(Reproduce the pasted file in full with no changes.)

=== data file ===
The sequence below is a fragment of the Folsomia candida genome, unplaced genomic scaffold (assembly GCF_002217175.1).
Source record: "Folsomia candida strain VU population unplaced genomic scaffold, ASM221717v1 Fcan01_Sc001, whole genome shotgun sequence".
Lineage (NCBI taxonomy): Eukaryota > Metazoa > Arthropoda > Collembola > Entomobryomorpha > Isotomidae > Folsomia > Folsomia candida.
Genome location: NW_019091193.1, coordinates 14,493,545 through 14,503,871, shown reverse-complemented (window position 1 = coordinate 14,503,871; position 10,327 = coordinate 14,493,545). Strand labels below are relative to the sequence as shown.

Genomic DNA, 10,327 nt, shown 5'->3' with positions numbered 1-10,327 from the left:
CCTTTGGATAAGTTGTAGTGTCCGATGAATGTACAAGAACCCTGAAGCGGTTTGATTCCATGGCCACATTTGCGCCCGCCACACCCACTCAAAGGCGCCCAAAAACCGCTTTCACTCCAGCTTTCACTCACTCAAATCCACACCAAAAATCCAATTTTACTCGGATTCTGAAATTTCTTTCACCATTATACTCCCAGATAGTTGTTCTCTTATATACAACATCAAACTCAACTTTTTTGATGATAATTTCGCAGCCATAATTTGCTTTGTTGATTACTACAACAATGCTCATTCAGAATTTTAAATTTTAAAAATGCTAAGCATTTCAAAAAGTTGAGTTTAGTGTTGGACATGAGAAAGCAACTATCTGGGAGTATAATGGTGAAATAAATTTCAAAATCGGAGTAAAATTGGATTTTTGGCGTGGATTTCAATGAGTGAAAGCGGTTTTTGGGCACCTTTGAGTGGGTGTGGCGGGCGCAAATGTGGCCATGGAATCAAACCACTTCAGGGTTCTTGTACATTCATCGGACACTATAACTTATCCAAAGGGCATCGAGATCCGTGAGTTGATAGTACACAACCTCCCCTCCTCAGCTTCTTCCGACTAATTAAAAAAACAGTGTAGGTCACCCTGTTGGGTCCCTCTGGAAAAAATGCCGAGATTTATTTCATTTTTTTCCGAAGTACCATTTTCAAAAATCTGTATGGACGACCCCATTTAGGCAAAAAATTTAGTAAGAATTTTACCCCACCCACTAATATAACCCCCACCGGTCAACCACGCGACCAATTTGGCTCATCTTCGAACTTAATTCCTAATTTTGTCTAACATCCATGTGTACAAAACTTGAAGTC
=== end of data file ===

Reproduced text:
The sequence below is a fragment of the Folsomia candida genome, unplaced genomic scaffold (assembly GCF_002217175.1).
Source record: "Folsomia candida strain VU population unplaced genomic scaffold, ASM221717v1 Fcan01_Sc001, whole genome shotgun sequence".
Lineage (NCBI taxonomy): Eukaryota > Metazoa > Arthropoda > Collembola > Entomobryomorpha > Isotomidae > Folsomia > Folsomia candida.
Genome location: NW_019091193.1, coordinates 14,493,545 through 14,503,871, shown reverse-complemented (window position 1 = coordinate 14,503,871; position 10,327 = coordinate 14,493,545). Strand labels below are relative to the sequence as shown.

Genomic DNA, 10,327 nt, shown 5'->3' with positions numbered 1-10,327 from the left:
CCTTTGGATAAGTTGTAGTGTCCGATGAATGTACAAGAACCCTGAAGCGGTTTGATTCCATGGCCACATTTGCGCCCGCCACACCCACTCAAAGGCGCCCAAAAACCGCTTTCACTCCAGCTTTCACTCACTCAAATCCACACCAAAAATCCAATTTTACTCGGATTCTGAAATTTCTTTCACCATTATACTCCCAGATAGTTGTTCTCTTATATACAACATCAAACTCAACTTTTTTGATGATAATTTCGCAGCCATAATTTGCTTTGTTGATTACTACAACAATGCTCATTCAGAATTTTAAATTTTAAAAATGCTAAGCATTTCAAAAAGTTGAGTTTAGTGTTGGACATGAGAAAGCAACTATCTGGGAGTATAATGGTGAAATAAATTTCAAAATCGGAGTAAAATTGGATTTTTGGCGTGGATTTCAATGAGTGAAAGCGGTTTTTGGGCACCTTTGAGTGGGTGTGGCGGGCGCAAATGTGGCCATGGAATCAAACCACTTCAGGGTTCTTGTACATTCATCGGACACTATAACTTATCCAAAGGGCATCGAGATCCGTGAGTTGATAGTACACAACCTCCCCTCCTCAGCTTCTTCCGACTAATTAAAAAAACAGTGTAGGTCACCCTGTTGGGTCCCTCTGGAAAAAATGCCGAGATTTATTTCATTTTTTTCCGAAGTACCATTTTCAAAAATCTGTATGGACGACCCCATTTAGGCAAAAAATTTAGTAAGAATTTTACCCCACCCACTAATATAACCCCCACCGGTCAACCACGCGACCAATTTGGCTCATCTTCGAACTTAATTCCTAATTTTGTCTAACATCCATGTGTACAAAACTTGAAGTC